Conservation Commission

Purpose / Charge 

The Conservation Commission was established for the purposes described in RSA Chapter 36-A:2, namely for the proper utilization and protection of the natural resources of the City of Lebanon, including but not limited to watershed resources, as elaborated in NH RSA 36-A:2. 

Additional Duties & Responsibilities

Additional duties and responsibilities of the Commission include: 

  • Stewardship of Lebanon conservation lands. 
  • Open space planning.
  • Wetland permit review.
  • Education as to the importance of natural resource preservation and open space protection.
  • Coordination of volunteer programs and special projects.

Agendas, Minutes, and Media

Agendas are available prior to the meetings. Media recordings of City meetings are posted within 48 hours following the meeting date. Minutes are posted following approval. View Agendas, Minutes, and Media

Meeting Time and Date

View the Conservation Commission meeting schedule for a complete listing of scheduled meetings. View the City Meeting Calendar for the most current information regarding meeting times and schedules.

Contact Information

To contact the Conservation Commission, please use our Boards and Committees Contact Form


The Commission is comprised of seven regular members, four alternates, and a City Council representative who shall serve as a regular voting member as follows:

  • Erling Heistad, Council Representative
  • Devin Wilkie, Alt. Council Representative
  • Sarah Riley, Chair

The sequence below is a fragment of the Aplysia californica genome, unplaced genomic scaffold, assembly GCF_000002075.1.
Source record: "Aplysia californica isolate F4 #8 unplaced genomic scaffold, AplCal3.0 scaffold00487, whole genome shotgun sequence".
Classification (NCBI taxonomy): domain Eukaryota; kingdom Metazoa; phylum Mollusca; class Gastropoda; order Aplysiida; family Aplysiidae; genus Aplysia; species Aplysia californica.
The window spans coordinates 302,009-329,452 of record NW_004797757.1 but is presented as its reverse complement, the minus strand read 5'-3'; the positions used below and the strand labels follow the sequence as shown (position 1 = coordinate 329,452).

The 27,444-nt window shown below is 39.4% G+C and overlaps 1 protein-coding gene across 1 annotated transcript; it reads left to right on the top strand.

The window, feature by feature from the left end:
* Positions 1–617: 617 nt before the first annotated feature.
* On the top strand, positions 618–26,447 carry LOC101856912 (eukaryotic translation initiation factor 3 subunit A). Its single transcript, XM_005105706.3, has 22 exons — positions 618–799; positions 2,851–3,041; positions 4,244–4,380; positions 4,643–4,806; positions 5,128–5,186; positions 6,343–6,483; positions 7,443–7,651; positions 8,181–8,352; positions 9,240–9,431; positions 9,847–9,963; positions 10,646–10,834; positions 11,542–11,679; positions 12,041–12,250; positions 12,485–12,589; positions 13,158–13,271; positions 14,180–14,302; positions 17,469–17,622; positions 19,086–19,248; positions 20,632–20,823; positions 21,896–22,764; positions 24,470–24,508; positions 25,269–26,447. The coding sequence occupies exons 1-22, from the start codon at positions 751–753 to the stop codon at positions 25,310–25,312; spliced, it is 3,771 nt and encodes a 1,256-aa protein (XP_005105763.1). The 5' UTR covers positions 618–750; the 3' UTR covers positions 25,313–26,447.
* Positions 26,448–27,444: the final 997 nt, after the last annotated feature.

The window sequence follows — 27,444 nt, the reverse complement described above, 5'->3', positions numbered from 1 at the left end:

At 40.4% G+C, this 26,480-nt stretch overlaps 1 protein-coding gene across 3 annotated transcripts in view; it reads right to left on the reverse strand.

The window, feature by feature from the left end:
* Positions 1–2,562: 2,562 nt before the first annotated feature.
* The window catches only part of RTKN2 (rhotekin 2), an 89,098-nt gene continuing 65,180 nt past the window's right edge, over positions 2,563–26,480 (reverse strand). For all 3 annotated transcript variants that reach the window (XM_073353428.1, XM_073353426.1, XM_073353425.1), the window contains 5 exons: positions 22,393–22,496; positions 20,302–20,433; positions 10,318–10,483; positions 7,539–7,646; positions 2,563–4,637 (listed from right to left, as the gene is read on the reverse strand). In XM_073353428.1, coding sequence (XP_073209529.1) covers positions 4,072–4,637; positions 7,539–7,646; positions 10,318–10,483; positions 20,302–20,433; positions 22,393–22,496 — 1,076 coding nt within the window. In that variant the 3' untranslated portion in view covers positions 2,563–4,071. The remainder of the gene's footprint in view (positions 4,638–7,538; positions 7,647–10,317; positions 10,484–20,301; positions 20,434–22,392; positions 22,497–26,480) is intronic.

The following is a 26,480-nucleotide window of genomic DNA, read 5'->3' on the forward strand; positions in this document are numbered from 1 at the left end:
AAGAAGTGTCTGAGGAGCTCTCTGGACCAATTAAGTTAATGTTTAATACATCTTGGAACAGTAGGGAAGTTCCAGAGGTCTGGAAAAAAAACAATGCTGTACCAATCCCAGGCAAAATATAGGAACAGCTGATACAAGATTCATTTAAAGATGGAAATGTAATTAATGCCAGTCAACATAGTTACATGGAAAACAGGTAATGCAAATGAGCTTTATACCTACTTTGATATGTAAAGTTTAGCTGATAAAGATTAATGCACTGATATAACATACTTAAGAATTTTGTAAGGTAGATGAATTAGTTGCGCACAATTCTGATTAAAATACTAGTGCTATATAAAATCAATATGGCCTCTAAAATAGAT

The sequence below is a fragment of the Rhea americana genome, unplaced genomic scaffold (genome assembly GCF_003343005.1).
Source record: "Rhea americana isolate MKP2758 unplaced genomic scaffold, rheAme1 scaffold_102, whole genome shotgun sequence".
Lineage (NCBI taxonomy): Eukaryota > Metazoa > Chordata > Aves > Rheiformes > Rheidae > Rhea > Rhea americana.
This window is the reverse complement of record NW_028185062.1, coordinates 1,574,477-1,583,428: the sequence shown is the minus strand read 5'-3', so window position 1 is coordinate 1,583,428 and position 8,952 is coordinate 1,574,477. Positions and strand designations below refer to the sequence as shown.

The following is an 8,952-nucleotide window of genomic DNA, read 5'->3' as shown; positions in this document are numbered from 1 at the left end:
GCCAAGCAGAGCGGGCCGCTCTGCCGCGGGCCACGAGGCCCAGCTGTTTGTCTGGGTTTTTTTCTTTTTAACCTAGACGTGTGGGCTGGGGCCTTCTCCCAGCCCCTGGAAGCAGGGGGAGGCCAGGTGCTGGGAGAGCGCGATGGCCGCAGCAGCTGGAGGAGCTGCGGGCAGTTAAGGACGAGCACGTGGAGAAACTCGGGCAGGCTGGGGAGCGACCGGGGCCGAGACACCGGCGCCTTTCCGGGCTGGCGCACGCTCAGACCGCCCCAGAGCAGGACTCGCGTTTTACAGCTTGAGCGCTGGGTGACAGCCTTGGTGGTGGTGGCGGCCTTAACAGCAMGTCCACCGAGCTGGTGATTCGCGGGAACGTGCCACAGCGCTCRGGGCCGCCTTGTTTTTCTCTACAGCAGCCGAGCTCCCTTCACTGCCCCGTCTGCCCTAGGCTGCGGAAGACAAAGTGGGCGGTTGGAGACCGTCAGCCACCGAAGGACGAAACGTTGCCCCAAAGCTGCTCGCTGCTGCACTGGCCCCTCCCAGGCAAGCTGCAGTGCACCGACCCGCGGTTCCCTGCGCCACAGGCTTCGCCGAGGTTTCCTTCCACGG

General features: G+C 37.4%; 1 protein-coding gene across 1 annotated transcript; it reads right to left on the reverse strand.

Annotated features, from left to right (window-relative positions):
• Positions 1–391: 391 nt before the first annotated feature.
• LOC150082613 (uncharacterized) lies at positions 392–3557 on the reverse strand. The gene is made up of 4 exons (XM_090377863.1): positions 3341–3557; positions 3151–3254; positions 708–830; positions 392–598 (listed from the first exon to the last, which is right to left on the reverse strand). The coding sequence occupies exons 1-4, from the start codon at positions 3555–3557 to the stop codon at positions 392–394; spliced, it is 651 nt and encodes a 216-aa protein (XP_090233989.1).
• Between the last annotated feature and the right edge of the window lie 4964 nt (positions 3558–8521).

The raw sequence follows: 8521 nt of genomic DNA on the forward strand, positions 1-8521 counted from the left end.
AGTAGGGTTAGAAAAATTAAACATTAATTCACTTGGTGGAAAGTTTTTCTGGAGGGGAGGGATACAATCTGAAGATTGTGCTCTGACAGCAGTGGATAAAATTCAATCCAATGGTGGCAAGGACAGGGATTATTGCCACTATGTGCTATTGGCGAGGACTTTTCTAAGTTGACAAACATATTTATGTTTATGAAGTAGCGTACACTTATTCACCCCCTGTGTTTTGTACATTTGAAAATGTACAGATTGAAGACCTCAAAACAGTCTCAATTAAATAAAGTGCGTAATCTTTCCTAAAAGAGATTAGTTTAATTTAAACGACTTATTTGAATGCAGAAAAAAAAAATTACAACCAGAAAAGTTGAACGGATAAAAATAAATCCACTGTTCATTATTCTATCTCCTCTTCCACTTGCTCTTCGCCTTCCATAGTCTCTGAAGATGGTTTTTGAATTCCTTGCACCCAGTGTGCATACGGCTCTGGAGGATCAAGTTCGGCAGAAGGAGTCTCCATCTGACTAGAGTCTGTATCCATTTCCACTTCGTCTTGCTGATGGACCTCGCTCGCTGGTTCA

Term Expires: October 2024
  • Bruce James, Vice Chair
    Term Expires: December 2025
  • Ernst Oidtmann, Regular
    Term Expires: July 2026
  • Barbara Hirai, Regular
    Term Expires: January 2026
  • Don Lacey, Regular
    Term Expires: July 2026
  • Christopher Johnson, Regular
    Term Expires: December 2025
  • Susan Almy, Alternate
    Term Expires: January 2026
  • Sean Dittrich, Alternate
    Term Expires: August 2025
  • Vacant, Alternate 
  • Vacant, Alternate

  • Mark Goodwin, City Staff Representative
    Contact Information 
photo of a field of wildflowers
  1. What's Up with Jumping Worms?

    The Conservation Commission would like to share information about jumping worms. While common earthworms are also non-native invasive species in our part of the world, jumping worms appear to be having a much larger negative impact on our environment. View Complete Details...
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Related Resources

Report a Problem

To report occurrences of blow-downs blocking trails, litter, or other situations that should be brought to the attention of the Conservation Commission, please use our Incident Report Form. No sign-up is required.